a person necessarily entails certain privacy risks.  Baseline
   PASSporT has no particular confidentiality requirement, as the
   information it signs over in a using protocol like SIP is all
   information that SIP carries in the clear anyway.  Transport-level
   security can hide those SIP fields from eavesdroppers, and the same
   confidentiality mechanisms would protect any PASSporT(s) carried in

   More TBD.

10.  Informative References

              Wendt, C. and J. Peterson, "Personal Assertion Token
              (PASSporT)", draft-ietf-stir-passport-11 (work in
              progress), February 2017.

              Peterson, J., Jennings, C., Rescorla, E., and C. Wendt,
              "Authenticated Identity Management in the Session
              Initiation Protocol (SIP)", draft-ietf-stir-rfc4474bis-16
              (work in progress), February 2017.

              Rescorla, E. and J. Peterson, "STIR Out of Band
              Architecture and Use Cases", draft-rescorla-stir-
              fallback-01 (work in progress), October 2016.

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   [RFC2119]  Bradner, S., "Key words for use in RFCs to Indicate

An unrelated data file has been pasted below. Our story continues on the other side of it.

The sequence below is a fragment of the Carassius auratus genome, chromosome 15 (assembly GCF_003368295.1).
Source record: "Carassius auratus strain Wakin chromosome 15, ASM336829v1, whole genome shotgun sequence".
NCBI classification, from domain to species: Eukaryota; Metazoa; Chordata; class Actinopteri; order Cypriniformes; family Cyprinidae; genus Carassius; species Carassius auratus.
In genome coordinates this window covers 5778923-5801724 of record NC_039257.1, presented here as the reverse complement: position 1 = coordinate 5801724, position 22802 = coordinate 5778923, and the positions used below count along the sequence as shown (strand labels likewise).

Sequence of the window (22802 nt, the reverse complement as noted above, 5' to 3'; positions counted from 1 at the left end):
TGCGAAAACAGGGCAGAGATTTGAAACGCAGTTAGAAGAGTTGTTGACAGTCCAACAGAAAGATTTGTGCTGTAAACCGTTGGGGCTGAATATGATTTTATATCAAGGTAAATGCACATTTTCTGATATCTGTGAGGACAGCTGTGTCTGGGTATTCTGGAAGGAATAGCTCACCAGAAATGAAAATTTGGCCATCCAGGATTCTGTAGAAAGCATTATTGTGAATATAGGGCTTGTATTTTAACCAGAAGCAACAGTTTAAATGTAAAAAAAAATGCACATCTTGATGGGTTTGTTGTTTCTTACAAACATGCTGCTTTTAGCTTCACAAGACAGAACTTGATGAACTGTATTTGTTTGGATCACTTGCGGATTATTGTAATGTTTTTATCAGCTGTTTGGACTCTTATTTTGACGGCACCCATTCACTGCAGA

Requirement Levels", BCP 14, RFC 2119,
              DOI 10.17487/RFC2119, March 1997,

   [RFC3261]  Rosenberg, J., Schulzrinne, H., Camarillo, G., Johnston,
              A., Peterson, J., Sparks, R., Handley, M., and E.
              Schooler, "SIP: Session Initiation Protocol", RFC 3261,
              DOI 10.17487/RFC3261, June 2002,

   [RFC6919]  Barnes, R., Kent, S., and E. Rescorla, "Further Key Words
              for Use in RFCs to Indicate Requirement Levels", RFC 6919,
              DOI 10.17487/RFC6919, April 2013,

   [RFC7340]  Peterson, J., Schulzrinne, H., and H. Tschofenig, "Secure
              Telephone Identity Problem Statement and Requirements",
              RFC 7340, DOI 10.17487/RFC7340, September 2014,

   [RFC7519]  Jones, M., Bradley, J., and N. Sakimura, "JSON Web Token
              (JWT)", RFC 7519, DOI 10.17487/RFC7519, May 2015,

Authors' Addresses

   Jon Peterson
   Neustar, Inc.
   1800 Sutter St Suite 570
   Concord, CA  94520


   Chris Wendt
   One Comcast Center
   Philadelphia, PA  19103